The visit to the Ford Theatre was my personal highlight during a family tour of Washington. Most people say you can't beat the museums, monuments, and a session of congress for free. Maybe not--we did all three and loved it all--but for $5 more than free, our time in Ford Theatre ties it easily. We saw a fascinating two-man play (each actor playing multiple roles), toured the historic theatre where Lincoln was assassinated, visited the house across the street where a doctor would tend to him before the president would pass the next morning, and then saw a fascinating exhibit on the impact of President Lincoln on the people of his day and today.
The play, "One Destiny" features actors Harry Ford and Harry Hawk; Ford is actually a co-owner of the historic Theatre. The two men relive that fateful night and transport the audience through the events, including the action in the play that is interrupted by one fateful pop sounding from the actual presidential balcony stage left. The balcony is draped with bunting befitting its honored place in history. and the audible firing stills their dialogue and rivets the audience.
This particular play has been performed several years, often in spring and early summer. (In 2012 it will continue from March through June 30). There is also the option of attending a National Park Service ranger talk within the theatre. It's highly informative, though not as dramatic as the 35-minute play. Either one will include a visit to the basement museum full of fascinating artifacts, dioramas, and interactive exhibits of Lincoln's life. For details of what's scheduled when you go, as well as background on Lincoln and the theater, look at www.fordstheatre .org
You can choose either and pay $2.50, or for just $2.50 more you can cross the street to visit the Peterson House where the wounded president lay, mortally wounded. The ranger takes you through the house, supplemented with news clips and factoids about the assassination. The Peterson House exhibit ends with an elevator ride up two floors, where you learn about a grieving nation and the search of the several conspirators, including the assassin who had convinced himself he was saving a nation in killing the president.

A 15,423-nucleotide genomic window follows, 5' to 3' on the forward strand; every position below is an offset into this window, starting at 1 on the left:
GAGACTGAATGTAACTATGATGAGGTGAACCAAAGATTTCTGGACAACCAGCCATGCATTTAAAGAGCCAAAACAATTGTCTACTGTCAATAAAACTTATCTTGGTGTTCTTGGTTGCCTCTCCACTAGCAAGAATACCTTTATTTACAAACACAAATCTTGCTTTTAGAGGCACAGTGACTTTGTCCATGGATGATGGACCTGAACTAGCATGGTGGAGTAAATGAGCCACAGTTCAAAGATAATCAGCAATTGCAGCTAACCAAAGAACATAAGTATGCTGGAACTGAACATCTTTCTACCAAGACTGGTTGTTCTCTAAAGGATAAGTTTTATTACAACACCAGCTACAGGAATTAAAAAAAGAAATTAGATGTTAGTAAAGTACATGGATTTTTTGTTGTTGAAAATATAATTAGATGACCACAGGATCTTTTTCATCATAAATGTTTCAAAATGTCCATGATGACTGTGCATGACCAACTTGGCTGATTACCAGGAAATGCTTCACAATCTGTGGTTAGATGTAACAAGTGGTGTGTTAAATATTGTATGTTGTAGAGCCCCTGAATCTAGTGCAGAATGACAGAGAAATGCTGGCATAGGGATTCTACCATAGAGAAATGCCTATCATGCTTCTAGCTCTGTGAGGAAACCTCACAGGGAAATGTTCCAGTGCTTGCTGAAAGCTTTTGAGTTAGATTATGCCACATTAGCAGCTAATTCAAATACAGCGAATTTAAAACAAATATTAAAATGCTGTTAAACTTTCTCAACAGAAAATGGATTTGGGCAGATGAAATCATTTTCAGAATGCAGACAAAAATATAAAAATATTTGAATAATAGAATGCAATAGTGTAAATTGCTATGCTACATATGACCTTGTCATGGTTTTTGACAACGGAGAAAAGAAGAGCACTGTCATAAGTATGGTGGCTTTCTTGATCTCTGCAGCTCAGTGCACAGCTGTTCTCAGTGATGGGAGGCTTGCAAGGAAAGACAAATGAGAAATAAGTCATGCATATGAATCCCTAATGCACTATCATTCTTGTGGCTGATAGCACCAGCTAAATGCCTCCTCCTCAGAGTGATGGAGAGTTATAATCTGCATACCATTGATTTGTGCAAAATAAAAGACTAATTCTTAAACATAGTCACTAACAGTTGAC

Attached to the Peterson House is the Center for Education, which includes four galleries. A three-story (34 feet) high tower of books is the Center's focal point. This book tower totals about 6,800 books, less than half the 15,000 titles written about Lincoln. I heard one parent warn her eleven-year-old not to try to push the books, which lie flat at the top and are within reach from the top on the winding staircase. I wonder if some teens have tried to pull one book from the stack. Doesn't matter. I later learned the tower is made of bent aluminum, with the cover "jackets" printed on by the designers of this wonderful, artful tribute.
The Ford Theatre is a live theater, fully restored, and has premium plays in the evening, such ias the Musical 1776 and seasonal fare like A Christmas Carol. I can imagine this beautiful theatre campus wil be alive with visitors in 2015, when the nation recalls the 150th anniversary of the death of our beloved sixteenth American president.
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